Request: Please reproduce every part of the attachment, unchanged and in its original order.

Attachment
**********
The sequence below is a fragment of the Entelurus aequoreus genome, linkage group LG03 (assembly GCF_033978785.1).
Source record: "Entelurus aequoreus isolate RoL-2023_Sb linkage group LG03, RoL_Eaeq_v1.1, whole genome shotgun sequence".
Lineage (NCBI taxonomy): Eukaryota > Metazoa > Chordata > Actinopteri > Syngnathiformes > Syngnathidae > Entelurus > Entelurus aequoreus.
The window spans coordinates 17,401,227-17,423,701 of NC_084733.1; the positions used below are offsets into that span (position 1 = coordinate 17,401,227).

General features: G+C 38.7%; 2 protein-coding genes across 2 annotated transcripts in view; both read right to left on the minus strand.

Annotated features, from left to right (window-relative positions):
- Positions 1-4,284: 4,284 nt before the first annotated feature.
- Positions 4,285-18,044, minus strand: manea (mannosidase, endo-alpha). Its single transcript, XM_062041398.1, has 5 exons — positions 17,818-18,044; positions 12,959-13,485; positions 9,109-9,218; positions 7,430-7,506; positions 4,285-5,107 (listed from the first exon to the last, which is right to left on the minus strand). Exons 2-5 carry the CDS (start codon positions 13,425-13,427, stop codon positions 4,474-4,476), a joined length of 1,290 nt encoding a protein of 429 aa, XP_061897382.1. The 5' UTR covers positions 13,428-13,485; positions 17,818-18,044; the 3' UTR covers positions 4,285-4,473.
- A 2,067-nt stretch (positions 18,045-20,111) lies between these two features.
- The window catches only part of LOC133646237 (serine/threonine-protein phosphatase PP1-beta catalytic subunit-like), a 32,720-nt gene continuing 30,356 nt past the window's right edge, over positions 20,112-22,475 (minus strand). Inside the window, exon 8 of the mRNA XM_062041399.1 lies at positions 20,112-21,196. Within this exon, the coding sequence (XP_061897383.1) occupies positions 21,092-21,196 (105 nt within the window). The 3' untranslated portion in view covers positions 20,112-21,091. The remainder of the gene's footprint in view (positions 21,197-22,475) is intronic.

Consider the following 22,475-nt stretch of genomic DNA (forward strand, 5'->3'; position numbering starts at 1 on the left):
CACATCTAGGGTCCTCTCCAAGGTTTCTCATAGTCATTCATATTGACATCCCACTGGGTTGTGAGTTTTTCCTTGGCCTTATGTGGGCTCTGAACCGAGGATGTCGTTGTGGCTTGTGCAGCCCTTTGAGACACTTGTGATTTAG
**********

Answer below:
The sequence below is a fragment of the Entelurus aequoreus genome, linkage group LG03 (assembly GCF_033978785.1).
Source record: "Entelurus aequoreus isolate RoL-2023_Sb linkage group LG03, RoL_Eaeq_v1.1, whole genome shotgun sequence".
Lineage (NCBI taxonomy): Eukaryota > Metazoa > Chordata > Actinopteri > Syngnathiformes > Syngnathidae > Entelurus > Entelurus aequoreus.
The window spans coordinates 17,401,227-17,423,701 of NC_084733.1; the positions used below are offsets into that span (position 1 = coordinate 17,401,227).

General features: G+C 38.7%; 2 protein-coding genes across 2 annotated transcripts in view; both read right to left on the minus strand.

Annotated features, from left to right (window-relative positions):
- Positions 1-4,284: 4,284 nt before the first annotated feature.
- Positions 4,285-18,044, minus strand: manea (mannosidase, endo-alpha). Its single transcript, XM_062041398.1, has 5 exons — positions 17,818-18,044; positions 12,959-13,485; positions 9,109-9,218; positions 7,430-7,506; positions 4,285-5,107 (listed from the first exon to the last, which is right to left on the minus strand). Exons 2-5 carry the CDS (start codon positions 13,425-13,427, stop codon positions 4,474-4,476), a joined length of 1,290 nt encoding a protein of 429 aa, XP_061897382.1. The 5' UTR covers positions 13,428-13,485; positions 17,818-18,044; the 3' UTR covers positions 4,285-4,473.
- A 2,067-nt stretch (positions 18,045-20,111) lies between these two features.
- The window catches only part of LOC133646237 (serine/threonine-protein phosphatase PP1-beta catalytic subunit-like), a 32,720-nt gene continuing 30,356 nt past the window's right edge, over positions 20,112-22,475 (minus strand). Inside the window, exon 8 of the mRNA XM_062041399.1 lies at positions 20,112-21,196. Within this exon, the coding sequence (XP_061897383.1) occupies positions 21,092-21,196 (105 nt within the window). The 3' untranslated portion in view covers positions 20,112-21,091. The remainder of the gene's footprint in view (positions 21,197-22,475) is intronic.

Consider the following 22,475-nt stretch of genomic DNA (forward strand, 5'->3'; position numbering starts at 1 on the left):
CACATCTAGGGTCCTCTCCAAGGTTTCTCATAGTCATTCATATTGACATCCCACTGGGTTGTGAGTTTTTCCTTGGCCTTATGTGGGCTCTGAACCGAGGATGTCGTTGTGGCTTGTGCAGCCCTTTGAGACACTTGTGATTTAG